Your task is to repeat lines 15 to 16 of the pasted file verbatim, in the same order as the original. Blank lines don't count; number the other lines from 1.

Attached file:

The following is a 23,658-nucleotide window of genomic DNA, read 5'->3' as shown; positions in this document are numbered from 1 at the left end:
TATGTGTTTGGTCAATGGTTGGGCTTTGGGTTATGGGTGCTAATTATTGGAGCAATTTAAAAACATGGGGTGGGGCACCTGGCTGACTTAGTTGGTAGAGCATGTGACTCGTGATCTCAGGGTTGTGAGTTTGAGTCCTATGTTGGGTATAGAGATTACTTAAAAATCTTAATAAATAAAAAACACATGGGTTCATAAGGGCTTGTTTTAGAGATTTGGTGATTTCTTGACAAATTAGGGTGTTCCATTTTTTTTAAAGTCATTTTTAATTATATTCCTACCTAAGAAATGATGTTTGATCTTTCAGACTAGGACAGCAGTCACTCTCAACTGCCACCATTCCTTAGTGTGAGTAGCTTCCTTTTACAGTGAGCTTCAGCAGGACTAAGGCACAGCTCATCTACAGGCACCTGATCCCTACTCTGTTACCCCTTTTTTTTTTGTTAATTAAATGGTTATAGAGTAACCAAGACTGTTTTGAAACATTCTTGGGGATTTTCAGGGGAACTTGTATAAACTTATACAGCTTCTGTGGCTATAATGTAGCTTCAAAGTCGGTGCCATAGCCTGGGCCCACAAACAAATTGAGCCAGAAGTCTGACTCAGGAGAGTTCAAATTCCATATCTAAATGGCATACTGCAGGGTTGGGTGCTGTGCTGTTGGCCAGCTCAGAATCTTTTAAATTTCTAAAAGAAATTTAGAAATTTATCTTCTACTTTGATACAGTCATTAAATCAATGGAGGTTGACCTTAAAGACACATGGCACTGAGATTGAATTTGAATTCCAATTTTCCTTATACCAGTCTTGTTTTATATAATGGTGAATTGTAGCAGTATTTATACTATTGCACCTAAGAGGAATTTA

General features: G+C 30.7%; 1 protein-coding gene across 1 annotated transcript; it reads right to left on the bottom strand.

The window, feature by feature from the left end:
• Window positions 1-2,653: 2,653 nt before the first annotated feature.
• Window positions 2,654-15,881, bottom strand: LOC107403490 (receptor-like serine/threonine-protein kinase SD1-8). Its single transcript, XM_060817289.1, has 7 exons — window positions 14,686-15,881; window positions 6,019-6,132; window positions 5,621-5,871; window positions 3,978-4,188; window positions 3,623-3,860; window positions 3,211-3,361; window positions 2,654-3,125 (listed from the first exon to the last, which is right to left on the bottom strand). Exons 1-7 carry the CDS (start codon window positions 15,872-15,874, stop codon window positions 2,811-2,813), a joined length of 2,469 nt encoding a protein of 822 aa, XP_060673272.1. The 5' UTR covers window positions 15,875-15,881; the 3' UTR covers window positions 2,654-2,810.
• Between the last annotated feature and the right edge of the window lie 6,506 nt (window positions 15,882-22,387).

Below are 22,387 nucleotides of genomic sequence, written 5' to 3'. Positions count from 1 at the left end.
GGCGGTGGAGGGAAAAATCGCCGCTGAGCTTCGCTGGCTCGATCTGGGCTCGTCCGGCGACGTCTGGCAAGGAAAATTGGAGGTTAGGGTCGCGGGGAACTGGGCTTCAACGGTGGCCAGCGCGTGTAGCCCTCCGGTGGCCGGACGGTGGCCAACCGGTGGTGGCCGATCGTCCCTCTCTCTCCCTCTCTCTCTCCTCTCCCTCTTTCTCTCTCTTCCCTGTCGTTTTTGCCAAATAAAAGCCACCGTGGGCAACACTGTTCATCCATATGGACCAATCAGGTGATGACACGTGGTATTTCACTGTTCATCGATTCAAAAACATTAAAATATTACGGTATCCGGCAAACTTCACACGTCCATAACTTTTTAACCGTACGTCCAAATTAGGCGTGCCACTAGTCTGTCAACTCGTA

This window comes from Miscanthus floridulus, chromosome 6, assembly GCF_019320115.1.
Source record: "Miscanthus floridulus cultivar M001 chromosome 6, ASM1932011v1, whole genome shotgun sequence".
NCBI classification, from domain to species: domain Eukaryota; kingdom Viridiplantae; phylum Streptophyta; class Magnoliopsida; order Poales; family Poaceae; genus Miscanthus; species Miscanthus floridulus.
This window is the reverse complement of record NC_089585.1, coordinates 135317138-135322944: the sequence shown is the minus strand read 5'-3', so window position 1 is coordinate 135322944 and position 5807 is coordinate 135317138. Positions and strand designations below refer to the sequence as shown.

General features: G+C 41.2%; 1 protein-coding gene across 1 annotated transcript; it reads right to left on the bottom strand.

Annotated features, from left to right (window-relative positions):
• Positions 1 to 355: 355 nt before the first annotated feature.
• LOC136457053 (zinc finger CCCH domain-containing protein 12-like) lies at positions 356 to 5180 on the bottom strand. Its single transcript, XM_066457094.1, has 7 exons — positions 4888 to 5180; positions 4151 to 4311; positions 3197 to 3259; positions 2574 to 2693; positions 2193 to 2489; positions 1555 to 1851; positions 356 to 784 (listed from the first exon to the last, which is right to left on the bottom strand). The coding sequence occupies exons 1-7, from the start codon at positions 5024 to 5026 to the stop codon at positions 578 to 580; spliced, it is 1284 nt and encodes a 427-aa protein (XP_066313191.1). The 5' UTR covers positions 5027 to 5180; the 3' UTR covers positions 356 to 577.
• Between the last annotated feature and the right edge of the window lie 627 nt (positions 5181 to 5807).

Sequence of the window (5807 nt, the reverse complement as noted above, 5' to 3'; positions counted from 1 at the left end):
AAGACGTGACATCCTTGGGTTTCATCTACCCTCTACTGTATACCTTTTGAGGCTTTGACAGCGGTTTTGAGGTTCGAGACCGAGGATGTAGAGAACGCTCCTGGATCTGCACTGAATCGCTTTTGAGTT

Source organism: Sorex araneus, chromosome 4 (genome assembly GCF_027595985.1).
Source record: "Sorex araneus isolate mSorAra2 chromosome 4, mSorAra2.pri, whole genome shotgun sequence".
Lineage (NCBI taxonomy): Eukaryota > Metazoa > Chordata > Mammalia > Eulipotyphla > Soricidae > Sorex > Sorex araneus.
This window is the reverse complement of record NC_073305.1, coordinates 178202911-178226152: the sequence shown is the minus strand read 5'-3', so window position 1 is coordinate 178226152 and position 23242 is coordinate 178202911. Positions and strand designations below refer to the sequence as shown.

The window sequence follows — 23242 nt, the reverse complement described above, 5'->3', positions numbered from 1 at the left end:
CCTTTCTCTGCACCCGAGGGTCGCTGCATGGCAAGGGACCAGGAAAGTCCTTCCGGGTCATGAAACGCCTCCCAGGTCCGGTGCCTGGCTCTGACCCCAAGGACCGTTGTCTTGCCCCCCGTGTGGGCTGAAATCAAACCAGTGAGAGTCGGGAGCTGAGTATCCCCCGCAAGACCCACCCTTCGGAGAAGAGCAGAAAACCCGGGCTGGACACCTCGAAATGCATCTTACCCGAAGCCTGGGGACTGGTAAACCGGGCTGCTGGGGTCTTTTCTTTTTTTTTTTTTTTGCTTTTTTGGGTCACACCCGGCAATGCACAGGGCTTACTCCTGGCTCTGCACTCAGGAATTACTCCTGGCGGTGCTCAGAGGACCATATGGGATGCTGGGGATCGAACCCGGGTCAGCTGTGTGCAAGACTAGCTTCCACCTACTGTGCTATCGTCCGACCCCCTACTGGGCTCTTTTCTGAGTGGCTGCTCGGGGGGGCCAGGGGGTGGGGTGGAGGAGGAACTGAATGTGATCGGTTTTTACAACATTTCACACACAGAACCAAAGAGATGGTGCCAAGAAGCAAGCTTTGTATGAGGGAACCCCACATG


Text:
Annotated features, from left to right (window-relative positions):
• Positions 1 to 355: 355 nt before the first annotated feature.